So much potential to be discovered

TOURISTS WELCOME: The beautiful Hawkesbury River is a major drawcard.
TOURISTS WELCOME: The beautiful Hawkesbury River is a major drawcard.

It was the year 2000 and our region, including the Hawkesbury, Penrith and Blue Mountains was ablaze with excitement, not only about the world’s largest sporting event - the Olympic Games –coming to town, but the possibilities that lay beyond the two-week spectacular.

As someone directly involved in the Games, it seemed at times over the years the promise of tourism growth from our Olympic experience was possibly beyond reach.

Now, 16 years on there’s mixed progress when it comes to investment in tourism growth. In Penrith there’s buzz in the air, and at last it feels like all is aligned and things are happening.

It is promising that Penrith sits tightly in the planning goals of the Greater Sydney Commission and there’s a vision for the city to be a centre for tourism and gateway to the Blue Mountains. 

What about the Hawkesbury? The Hawkesbury has so many wonderful and unique attributes, from its rich heritage to beautiful farms and gardens, cafes and, of course, the Hawkesbury River.

In some respects it feels like all this potential is sitting idle. Even the local tourism website says that the Hawkesbury is one of NSW’s best kept secrets. But scratch the surface and there is a strong desire in the community to inject some new energy into the region’s tourism industry.

It’s going to require a plan, and a lot of collaborative drive to make it happen. Hawkesbury City Council working with the Blue Mountains and Penrith to establish a regional tourism organisation is promising. Connectedness between these three LGAs is going to be important in establishing long-term potential.

Each area has its own strengths and there are many ways to cross-promote and support each other’s growth. As long as they can effectively link and collaborate whilst still being unique, future tourism for the region is very exciting.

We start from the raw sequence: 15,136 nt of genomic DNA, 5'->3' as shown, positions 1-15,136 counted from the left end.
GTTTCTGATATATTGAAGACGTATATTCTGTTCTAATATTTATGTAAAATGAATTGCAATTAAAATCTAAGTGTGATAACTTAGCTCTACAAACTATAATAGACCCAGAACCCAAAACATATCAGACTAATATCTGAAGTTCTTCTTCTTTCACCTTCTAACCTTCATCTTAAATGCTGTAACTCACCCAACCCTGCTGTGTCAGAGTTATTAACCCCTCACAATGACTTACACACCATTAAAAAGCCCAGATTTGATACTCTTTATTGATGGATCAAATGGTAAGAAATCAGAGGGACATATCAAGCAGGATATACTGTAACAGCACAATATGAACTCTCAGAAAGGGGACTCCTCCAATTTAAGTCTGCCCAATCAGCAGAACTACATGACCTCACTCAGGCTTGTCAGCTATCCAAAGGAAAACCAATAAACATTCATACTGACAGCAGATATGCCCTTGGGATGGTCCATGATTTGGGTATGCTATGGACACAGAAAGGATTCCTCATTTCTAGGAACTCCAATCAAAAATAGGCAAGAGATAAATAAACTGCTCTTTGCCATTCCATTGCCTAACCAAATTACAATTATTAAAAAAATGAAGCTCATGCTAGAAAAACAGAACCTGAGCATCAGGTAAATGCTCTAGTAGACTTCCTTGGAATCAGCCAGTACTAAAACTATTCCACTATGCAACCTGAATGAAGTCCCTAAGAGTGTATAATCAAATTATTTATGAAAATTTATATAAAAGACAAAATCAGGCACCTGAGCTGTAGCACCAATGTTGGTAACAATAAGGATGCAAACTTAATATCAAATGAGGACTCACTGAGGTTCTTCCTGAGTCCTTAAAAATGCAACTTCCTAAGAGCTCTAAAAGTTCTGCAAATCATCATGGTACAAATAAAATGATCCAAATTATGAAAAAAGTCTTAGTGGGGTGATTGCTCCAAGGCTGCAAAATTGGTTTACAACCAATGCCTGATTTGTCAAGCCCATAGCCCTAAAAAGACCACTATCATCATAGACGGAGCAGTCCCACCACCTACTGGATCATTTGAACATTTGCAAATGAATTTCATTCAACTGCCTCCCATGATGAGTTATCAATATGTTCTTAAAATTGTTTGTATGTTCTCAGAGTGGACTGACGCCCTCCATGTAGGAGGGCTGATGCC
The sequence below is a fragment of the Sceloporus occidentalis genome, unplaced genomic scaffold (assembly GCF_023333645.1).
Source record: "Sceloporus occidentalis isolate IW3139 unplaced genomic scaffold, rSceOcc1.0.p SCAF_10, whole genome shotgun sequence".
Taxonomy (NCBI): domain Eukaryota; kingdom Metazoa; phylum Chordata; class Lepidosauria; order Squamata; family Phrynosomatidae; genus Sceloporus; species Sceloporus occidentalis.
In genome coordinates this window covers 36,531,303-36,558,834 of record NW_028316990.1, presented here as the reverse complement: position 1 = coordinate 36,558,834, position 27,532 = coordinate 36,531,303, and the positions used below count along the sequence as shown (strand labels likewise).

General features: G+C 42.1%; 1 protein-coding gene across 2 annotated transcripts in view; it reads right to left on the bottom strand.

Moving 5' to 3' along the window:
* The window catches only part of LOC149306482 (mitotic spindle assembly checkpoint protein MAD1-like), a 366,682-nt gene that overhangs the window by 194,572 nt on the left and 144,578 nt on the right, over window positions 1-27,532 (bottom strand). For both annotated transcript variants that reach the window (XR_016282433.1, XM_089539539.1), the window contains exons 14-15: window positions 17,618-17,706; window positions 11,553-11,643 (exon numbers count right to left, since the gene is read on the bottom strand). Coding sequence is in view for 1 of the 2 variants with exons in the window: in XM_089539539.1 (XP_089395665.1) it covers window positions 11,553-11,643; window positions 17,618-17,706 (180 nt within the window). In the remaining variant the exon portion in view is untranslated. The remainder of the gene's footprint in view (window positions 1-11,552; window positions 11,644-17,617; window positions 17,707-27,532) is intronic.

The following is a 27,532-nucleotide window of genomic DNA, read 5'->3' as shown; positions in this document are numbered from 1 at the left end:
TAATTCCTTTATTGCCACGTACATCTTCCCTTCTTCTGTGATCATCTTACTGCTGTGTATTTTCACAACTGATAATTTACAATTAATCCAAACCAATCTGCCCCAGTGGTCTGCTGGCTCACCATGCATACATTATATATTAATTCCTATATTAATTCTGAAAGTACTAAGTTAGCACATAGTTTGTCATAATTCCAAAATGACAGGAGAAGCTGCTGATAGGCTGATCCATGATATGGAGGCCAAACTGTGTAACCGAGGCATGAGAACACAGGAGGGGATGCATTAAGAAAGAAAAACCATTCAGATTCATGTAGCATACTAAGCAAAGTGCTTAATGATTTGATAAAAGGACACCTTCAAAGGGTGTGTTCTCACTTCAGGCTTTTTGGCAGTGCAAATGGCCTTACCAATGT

Investment also needs to be a priority and from the Penrith perspective, the increased investment by all levels of government into the Nepean River shows Penrith is a city getting ready for the future.

How has this focus on tourism and growth come about in Penrith and does it relate to the Hawkesbury? The promise of great economic opportunity from the new airport is, of course, a driver – but there’s something else.

The Penrith Whitewater Stadium as an Olympic legacy laid the foundations for Penrith to dream of an exciting future, for it to be a visitor destination, not just a place that you pass by on your way to the Blue Mountains.

The Hawkesbury can follow a similar growth path. The NSW Government and Hawkesbury City Council investment in tourism is a good step.

A keystone international event like the World Polo Championships is fantastic in stimulating tourism interest in the region and the event has the potential to leave a similar legacy as the canoeing and rowing championships did for Penrith.

The challenge is to capitalise on more than 5000 visitors spending an anticipated $3 million. The Hawkesbury can do this through clever marketing and a clear, collaborative plan that will extend the interest in the Hawkesbury, after the polo visitors have left.  

The plan needs to be one that everyone supports. It’s fantastic to have strategies for increased tourism and economic growth, but just as important is ensuring the people who live and work in the Hawkesbury are excited about the future, because it is easy to only see things as they are now.

For the small business operator, local resident or visitor to the city, the Hawkesbury has the potential to be on an exciting path. One of the keys to the success of the outcome will be bringing the community along not only for the ride, but giving everyone a role in steering the future.

Melissa Grah-McIntosh

Local writer and community advocate